Satellites and Sea Lions: Working Together to Improve Ocean Models

sea lion with a tag A male sea lion shares his intimate knowledge of the ocean with researchers via an electronic tag. Image credit: Mike Weise
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February 06, 2007

The best oceanographers in the world never studied at a university. Yet they know how to navigate expertly along oceanic fronts, the invisible boundaries between waters of different temperatures and densities. These ocean experts can find rich fishing in places and at depths that others would assume are barren. They regularly visit the most interesting and dynamic parts of the sea.

Sea lions, seals, sharks, tuna and other top ocean predators share some of their experiences with human researchers, thanks to electronic tags. Besides tracking the animals, these sensors also collect oceanographic data, such as temperature and salinity. Scientists are beginning to incorporate this rich store of information into ocean models providing new insights into the inner workings of the ocean and the lives of its creatures.

"Our goal is to produce a three-dimensional model of the ocean," says JPL oceanographer Dr. Yi Chao. Chao uses data from satellites, ships, buoys and floats to map the currents, heat content and different water densities beneath the ocean surface. When Chao heard Dr. Dan Costa, a professor of marine biology at the University of California, Santa Cruz, present some of his animal tagging data at a scientific meeting a few years ago, he saw an opportunity to improve his ocean models. Costa recognized a chance to get a clearer picture of the place where his research subjects live.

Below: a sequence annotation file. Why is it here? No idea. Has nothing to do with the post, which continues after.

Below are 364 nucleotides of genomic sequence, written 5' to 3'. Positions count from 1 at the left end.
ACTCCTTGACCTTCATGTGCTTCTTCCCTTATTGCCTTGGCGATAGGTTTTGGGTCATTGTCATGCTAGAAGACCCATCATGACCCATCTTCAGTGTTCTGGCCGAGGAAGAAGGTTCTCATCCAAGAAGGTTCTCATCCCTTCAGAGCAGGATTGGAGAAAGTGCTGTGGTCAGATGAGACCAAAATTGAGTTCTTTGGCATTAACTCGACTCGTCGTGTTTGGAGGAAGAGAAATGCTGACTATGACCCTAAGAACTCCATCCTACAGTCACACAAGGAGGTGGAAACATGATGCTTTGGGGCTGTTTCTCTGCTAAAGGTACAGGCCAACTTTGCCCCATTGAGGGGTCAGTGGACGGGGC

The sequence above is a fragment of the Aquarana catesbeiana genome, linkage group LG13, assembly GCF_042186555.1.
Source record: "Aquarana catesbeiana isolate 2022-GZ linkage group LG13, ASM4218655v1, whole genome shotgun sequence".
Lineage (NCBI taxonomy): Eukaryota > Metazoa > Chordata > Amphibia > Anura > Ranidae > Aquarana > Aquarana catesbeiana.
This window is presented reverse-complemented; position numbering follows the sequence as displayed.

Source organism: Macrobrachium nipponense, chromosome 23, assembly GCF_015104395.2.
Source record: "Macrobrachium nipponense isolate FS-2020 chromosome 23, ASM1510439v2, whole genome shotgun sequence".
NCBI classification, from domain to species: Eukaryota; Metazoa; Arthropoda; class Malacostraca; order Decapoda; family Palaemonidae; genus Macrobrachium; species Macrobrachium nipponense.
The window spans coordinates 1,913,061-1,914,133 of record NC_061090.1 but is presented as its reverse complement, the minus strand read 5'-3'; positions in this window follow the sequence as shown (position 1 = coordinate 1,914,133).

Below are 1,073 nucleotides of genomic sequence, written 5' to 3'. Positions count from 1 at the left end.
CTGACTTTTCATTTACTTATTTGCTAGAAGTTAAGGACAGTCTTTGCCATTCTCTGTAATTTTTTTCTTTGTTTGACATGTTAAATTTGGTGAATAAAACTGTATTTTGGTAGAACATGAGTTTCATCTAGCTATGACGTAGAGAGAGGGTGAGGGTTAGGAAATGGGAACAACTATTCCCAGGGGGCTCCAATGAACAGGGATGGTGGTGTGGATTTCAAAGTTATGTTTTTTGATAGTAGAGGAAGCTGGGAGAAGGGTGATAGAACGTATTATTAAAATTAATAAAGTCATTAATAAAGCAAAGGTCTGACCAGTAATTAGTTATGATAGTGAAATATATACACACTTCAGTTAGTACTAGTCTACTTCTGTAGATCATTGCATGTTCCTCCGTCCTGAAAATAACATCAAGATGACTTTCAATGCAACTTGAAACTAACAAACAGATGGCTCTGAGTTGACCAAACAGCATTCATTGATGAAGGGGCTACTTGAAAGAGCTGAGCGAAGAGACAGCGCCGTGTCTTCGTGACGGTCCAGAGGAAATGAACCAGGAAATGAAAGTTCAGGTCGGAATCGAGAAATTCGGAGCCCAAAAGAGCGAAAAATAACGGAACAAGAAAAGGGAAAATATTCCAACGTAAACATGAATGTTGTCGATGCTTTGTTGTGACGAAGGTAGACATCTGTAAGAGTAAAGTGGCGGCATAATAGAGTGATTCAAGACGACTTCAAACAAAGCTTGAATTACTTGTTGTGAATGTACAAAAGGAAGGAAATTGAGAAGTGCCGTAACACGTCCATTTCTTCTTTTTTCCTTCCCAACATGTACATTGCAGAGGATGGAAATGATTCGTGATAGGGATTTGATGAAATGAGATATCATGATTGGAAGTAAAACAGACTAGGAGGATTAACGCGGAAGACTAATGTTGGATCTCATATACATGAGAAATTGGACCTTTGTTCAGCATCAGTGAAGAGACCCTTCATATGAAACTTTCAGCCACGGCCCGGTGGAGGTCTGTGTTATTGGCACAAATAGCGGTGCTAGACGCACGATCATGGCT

Chao and Costa started their collaboration with sea lions. Costa studies how marine mammals adapt to the ocean environment. As part of this research, he and his post doc Mike Weise tag and track California sea lions off the coast of Santa Cruz. Chao and his colleagues at JPL used the independent temperature data collected by the sea lions to see how well their ocean model could predict the temperature at specific depths. Then they worked on ways of assimilating the sea lion data with more conventional oceanographic data to create more accurate and detailed ocean models. "Satellites provide a two-dimensional view of the ocean," says Chao. "Animals give us a slice of the ocean. They're like weather balloons in reverse."

The research collaboration now includes Dr. Barbara Block, a professor of marine sciences at Stanford University, Palo Alto, Calif., and the scientists have added tagging data collected from tuna and sharks to their studies. Together with a group called TOPP, for Tagging of Pacific Pelagics, they are now working to expand the use of environmental and biological data collected by ocean inhabitants.